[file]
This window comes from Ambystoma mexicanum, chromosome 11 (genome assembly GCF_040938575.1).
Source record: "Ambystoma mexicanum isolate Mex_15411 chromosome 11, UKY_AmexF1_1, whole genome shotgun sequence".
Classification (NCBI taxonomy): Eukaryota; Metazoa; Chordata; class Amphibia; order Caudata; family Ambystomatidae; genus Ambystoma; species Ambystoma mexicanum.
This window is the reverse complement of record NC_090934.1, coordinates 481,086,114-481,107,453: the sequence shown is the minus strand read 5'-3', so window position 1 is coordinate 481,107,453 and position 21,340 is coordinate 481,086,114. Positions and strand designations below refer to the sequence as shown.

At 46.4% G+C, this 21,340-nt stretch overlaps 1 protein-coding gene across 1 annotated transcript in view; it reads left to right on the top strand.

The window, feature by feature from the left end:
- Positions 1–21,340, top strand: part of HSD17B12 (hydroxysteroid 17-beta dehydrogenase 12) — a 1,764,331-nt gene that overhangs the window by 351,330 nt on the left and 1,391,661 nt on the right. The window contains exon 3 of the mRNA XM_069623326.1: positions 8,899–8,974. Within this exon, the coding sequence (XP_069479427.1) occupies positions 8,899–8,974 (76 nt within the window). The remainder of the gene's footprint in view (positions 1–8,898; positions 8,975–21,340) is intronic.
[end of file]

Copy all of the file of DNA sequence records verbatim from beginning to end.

This window comes from Ambystoma mexicanum, chromosome 11 (genome assembly GCF_040938575.1).
Source record: "Ambystoma mexicanum isolate Mex_15411 chromosome 11, UKY_AmexF1_1, whole genome shotgun sequence".
Classification (NCBI taxonomy): Eukaryota; Metazoa; Chordata; class Amphibia; order Caudata; family Ambystomatidae; genus Ambystoma; species Ambystoma mexicanum.
This window is the reverse complement of record NC_090934.1, coordinates 481,086,114-481,107,453: the sequence shown is the minus strand read 5'-3', so window position 1 is coordinate 481,107,453 and position 21,340 is coordinate 481,086,114. Positions and strand designations below refer to the sequence as shown.

At 46.4% G+C, this 21,340-nt stretch overlaps 1 protein-coding gene across 1 annotated transcript in view; it reads left to right on the top strand.

The window, feature by feature from the left end:
- Positions 1–21,340, top strand: part of HSD17B12 (hydroxysteroid 17-beta dehydrogenase 12) — a 1,764,331-nt gene that overhangs the window by 351,330 nt on the left and 1,391,661 nt on the right. The window contains exon 3 of the mRNA XM_069623326.1: positions 8,899–8,974. Within this exon, the coding sequence (XP_069479427.1) occupies positions 8,899–8,974 (76 nt within the window). The remainder of the gene's footprint in view (positions 1–8,898; positions 8,975–21,340) is intronic.